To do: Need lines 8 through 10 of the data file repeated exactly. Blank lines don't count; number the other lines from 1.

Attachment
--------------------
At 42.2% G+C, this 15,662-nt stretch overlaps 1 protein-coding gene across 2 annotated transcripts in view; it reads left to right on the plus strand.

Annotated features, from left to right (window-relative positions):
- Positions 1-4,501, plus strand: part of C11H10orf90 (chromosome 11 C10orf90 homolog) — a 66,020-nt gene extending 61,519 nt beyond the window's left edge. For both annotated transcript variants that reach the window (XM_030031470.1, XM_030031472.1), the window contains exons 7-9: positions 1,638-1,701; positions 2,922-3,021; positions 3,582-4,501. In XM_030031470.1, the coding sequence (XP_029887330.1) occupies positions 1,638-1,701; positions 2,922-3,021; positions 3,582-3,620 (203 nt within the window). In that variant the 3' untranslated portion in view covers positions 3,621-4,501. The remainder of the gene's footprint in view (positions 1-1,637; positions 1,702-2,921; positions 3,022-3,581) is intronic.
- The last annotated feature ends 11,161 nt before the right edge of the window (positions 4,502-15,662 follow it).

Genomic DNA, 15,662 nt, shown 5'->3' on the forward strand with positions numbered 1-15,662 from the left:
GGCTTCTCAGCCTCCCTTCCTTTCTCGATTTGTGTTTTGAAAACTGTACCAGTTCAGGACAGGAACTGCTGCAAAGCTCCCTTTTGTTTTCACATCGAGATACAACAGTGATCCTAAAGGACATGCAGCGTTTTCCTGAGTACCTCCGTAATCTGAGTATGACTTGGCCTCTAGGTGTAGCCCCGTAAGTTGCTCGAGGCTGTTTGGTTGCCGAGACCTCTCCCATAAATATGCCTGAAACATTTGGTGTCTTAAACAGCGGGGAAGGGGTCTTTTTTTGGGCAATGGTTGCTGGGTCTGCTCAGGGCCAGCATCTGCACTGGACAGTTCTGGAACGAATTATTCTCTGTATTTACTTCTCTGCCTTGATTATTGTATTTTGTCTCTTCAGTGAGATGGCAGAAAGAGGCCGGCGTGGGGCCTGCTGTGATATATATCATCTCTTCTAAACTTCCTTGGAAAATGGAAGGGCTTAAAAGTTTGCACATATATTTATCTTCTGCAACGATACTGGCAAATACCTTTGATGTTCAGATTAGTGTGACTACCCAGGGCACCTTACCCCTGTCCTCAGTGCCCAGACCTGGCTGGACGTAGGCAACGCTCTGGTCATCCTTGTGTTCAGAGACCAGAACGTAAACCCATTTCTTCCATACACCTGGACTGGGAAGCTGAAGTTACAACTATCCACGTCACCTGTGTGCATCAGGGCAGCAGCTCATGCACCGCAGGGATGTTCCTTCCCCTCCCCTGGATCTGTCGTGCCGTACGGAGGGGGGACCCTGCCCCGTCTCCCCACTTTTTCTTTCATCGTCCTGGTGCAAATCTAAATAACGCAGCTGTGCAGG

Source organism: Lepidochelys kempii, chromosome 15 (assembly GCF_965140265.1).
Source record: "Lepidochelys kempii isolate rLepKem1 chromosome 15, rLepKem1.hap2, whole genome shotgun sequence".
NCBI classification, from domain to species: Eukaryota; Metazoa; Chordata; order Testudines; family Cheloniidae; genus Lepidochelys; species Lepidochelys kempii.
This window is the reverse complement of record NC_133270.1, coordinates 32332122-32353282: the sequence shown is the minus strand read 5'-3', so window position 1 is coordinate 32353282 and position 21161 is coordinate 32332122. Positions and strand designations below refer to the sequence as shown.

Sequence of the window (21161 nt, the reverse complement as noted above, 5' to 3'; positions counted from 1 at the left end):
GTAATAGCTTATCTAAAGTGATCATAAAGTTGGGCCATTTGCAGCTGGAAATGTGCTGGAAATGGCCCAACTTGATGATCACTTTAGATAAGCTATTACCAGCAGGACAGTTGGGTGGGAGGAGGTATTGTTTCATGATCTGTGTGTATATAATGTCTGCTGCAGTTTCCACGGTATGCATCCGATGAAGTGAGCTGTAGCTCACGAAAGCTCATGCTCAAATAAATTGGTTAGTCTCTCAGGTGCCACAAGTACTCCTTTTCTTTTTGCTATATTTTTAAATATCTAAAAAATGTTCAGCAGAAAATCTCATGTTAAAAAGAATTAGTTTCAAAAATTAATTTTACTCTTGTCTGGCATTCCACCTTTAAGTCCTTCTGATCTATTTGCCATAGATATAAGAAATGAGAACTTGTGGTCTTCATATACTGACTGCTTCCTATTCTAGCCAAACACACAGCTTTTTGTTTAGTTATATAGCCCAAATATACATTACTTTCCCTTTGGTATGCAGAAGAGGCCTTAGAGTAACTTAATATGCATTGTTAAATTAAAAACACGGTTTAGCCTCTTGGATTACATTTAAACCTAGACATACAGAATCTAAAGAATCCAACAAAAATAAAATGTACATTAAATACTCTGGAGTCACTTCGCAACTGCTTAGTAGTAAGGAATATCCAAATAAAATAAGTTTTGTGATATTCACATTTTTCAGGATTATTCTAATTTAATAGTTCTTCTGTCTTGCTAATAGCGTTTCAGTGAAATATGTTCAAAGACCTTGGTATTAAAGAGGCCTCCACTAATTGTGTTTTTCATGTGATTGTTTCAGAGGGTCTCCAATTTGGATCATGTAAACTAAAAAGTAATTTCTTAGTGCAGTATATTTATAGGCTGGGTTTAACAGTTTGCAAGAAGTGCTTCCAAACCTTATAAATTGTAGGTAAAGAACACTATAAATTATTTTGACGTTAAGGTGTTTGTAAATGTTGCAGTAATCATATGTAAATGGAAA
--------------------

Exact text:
Source record: "Lepidochelys kempii isolate rLepKem1 chromosome 15, rLepKem1.hap2, whole genome shotgun sequence".
NCBI classification, from domain to species: Eukaryota; Metazoa; Chordata; order Testudines; family Cheloniidae; genus Lepidochelys; species Lepidochelys kempii.
This window is the reverse complement of record NC_133270.1, coordinates 32332122-32353282: the sequence shown is the minus strand read 5'-3', so window position 1 is coordinate 32353282 and position 21161 is coordinate 32332122. Positions and strand designations below refer to the sequence as shown.